Ownership and the Law of Arts and Antiquities Seminar explores the body of law that has developed around cultural property. Our focus will be on the recognition and reconciliation of competing ownership interests in cultural and artistic items. When disputes arise as to the ownership of a cultural object, or when an object is moved, sold or even threatened, the resolution process is usually both contentious and emotional. Many questions are raised: What makes an object special, or comparatively more special than another? Is there a single right answer to the question of where a given object belongs? What interests are to be served in the legal administration of cultural property? How do we evaluate duties to protect and restitute these items? What laws, market forces and institutional policies can be brought to bear on these issues?
Patent Law and Procedure looks at practice and procedure in preparation and prosecution of patent applications, including interferences, appeals, and patent conveyancing as well as the substantive law of patents, patent litigation, including patent antitrust problems, and license litigation. 3 credits.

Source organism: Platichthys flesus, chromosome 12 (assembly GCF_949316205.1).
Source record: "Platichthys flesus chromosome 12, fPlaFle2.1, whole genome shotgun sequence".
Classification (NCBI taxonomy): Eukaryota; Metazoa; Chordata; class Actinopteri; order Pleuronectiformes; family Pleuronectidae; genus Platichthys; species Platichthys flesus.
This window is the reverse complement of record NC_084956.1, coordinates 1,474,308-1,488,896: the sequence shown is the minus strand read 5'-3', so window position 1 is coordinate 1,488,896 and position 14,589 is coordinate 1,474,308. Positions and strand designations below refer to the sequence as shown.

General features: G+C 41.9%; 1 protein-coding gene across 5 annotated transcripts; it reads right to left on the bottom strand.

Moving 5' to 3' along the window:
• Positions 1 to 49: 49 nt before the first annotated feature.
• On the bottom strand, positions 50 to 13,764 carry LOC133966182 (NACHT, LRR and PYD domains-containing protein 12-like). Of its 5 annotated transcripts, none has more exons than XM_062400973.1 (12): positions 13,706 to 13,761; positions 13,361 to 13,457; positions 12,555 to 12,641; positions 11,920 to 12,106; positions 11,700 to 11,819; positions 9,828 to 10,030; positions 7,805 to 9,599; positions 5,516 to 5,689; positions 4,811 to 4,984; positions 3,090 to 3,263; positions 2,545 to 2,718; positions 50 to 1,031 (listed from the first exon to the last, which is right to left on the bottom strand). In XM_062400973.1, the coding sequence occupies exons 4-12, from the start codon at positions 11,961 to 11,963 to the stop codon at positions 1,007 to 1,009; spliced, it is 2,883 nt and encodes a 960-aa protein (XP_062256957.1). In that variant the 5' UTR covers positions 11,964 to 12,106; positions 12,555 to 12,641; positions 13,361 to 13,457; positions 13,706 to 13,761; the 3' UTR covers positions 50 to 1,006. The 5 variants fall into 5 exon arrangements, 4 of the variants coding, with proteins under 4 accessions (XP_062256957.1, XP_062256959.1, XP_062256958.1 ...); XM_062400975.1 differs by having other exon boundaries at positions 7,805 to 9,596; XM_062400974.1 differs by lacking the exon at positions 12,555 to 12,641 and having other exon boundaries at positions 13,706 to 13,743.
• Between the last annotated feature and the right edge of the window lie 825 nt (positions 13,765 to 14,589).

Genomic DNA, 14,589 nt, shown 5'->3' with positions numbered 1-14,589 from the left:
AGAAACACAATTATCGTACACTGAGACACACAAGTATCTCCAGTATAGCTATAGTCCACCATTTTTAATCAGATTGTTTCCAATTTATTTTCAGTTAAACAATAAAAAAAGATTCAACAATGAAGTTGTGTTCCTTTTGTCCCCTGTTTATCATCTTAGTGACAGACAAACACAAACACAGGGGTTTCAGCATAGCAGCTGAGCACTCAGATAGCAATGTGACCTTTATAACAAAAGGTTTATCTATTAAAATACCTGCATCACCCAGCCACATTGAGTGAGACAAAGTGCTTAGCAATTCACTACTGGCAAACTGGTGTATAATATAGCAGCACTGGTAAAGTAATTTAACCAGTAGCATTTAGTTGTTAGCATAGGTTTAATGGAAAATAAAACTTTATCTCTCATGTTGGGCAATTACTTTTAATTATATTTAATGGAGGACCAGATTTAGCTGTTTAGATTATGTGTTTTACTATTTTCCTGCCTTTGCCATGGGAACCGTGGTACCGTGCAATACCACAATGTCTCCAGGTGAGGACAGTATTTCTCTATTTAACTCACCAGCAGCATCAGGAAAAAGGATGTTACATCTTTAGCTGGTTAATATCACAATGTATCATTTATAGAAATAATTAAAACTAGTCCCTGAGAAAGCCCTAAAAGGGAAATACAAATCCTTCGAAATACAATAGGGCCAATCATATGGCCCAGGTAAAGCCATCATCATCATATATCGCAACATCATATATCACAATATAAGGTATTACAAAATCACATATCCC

Patent LitigationThis seminar explores, in depth, the life cycle of a patent infringement action from a hands-on practical perspective. The course will cover how to conduct a pre-suit investigation, prepare a Complaint and select jurisdiction. The course will also cover how to prepare patent-specific written discovery and explore the different facets of fact and expert discovery, including document production, motion practice and depositions. A discussion of Markman proceedings and summary judgment will follow. The course culminates in a Markman Hearing based on a real-world patent and a hypothetical fact pattern. The Hearing will include briefing and oral argument. By practicing the actual mechanics of litigation, students will develop writing, analysis and oral advocacy skills. Prerequisite: Patent Law.